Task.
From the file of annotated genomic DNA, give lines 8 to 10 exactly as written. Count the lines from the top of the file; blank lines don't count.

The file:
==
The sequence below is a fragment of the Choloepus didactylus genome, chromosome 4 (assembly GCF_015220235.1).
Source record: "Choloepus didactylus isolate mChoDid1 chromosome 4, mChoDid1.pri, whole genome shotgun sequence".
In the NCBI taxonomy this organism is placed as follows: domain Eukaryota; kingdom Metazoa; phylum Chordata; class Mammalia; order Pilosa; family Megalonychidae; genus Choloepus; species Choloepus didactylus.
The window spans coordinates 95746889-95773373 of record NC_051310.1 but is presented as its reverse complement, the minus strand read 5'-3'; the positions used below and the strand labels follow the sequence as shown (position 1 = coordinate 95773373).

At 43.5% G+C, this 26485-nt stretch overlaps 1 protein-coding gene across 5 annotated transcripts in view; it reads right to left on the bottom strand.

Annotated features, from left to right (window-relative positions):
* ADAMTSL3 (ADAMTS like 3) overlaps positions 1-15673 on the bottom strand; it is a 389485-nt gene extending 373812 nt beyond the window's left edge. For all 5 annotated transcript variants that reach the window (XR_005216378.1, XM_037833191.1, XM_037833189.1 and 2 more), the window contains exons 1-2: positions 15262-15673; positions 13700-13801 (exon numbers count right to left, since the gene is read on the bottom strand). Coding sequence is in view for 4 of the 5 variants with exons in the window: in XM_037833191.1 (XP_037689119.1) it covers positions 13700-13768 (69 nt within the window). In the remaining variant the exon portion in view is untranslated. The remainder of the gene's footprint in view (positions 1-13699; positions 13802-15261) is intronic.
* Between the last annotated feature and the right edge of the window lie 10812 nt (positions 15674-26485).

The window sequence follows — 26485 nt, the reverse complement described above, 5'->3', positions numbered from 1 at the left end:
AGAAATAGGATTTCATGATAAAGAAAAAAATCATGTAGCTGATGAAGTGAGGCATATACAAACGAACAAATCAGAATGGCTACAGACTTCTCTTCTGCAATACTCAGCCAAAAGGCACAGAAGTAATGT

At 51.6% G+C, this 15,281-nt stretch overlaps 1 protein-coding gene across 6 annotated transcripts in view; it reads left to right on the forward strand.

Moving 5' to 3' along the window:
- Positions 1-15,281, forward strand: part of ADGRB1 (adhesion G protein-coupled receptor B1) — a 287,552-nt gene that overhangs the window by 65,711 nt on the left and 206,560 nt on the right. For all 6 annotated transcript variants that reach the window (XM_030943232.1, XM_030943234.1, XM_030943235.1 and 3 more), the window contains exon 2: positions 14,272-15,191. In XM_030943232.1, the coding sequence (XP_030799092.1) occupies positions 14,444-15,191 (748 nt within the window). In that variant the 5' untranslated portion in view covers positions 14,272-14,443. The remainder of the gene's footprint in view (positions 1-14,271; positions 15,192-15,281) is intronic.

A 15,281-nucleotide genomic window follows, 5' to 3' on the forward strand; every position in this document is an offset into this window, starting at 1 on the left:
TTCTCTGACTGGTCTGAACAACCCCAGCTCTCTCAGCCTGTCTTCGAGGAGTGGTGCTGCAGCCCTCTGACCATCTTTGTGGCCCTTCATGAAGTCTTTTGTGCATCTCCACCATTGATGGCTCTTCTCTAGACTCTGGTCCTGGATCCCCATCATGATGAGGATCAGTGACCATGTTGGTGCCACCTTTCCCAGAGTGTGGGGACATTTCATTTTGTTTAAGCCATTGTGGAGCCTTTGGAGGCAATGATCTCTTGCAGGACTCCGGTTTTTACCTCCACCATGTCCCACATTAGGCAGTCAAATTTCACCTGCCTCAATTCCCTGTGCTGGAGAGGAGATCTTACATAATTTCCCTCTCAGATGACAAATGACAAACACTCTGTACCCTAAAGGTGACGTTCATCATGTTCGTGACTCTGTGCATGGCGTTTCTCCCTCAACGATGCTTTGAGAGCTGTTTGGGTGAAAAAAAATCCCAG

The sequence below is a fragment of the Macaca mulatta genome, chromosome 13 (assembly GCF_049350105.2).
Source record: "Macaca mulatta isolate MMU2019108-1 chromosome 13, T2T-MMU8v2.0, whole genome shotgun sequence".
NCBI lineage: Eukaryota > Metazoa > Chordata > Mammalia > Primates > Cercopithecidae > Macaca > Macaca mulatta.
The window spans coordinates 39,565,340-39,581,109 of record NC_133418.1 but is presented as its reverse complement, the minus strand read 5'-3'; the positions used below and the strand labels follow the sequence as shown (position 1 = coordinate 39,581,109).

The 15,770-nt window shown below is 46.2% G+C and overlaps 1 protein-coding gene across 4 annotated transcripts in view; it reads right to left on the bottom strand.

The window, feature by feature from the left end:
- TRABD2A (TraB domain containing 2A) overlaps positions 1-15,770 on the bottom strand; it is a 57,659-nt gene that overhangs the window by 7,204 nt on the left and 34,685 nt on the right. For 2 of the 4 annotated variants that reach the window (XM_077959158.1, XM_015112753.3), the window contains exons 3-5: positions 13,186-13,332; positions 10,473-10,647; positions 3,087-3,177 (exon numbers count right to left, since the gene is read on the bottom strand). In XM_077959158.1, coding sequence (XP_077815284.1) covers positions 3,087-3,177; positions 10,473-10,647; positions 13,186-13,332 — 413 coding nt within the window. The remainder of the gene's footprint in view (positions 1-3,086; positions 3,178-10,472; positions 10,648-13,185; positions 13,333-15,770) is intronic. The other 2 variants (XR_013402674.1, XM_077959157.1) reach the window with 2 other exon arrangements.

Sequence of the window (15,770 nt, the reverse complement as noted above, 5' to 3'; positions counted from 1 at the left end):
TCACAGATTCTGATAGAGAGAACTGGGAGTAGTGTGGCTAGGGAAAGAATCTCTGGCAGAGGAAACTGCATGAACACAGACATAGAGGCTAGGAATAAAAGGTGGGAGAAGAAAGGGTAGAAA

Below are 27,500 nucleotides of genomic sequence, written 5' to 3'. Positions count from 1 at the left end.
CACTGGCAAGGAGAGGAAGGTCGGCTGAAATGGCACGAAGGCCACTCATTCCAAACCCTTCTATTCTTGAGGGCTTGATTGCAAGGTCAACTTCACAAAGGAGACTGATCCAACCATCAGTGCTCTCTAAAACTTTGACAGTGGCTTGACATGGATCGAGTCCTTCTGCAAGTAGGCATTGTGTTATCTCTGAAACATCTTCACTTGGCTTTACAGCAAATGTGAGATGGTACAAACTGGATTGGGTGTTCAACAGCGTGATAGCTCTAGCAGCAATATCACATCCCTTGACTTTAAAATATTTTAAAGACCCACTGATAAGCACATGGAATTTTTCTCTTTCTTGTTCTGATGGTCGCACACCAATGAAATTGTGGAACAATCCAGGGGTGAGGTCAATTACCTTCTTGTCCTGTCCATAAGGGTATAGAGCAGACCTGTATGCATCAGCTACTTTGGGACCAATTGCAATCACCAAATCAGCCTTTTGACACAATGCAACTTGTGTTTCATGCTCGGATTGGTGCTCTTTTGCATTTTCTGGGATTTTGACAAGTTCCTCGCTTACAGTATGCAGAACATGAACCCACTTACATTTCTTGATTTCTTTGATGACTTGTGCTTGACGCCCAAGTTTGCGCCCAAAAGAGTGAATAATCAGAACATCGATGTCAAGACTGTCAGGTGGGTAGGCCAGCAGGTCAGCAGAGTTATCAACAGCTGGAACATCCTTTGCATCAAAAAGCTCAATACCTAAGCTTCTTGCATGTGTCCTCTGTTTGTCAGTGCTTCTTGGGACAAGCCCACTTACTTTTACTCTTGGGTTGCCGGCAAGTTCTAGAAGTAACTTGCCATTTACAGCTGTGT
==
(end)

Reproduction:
* Between the last annotated feature and the right edge of the window lie 10812 nt (positions 15674-26485).

The window sequence follows — 26485 nt, the reverse complement described above, 5'->3', positions numbered from 1 at the left end:
AGAAATAGGATTTCATGATAAAGAAAAAAATCATGTAGCTGATGAAGTGAGGCATATACAAACGAACAAATCAGAATGGCTACAGACTTCTCTTCTGCAATACTCAGCCAAAAGGCACAGAAGTAATGT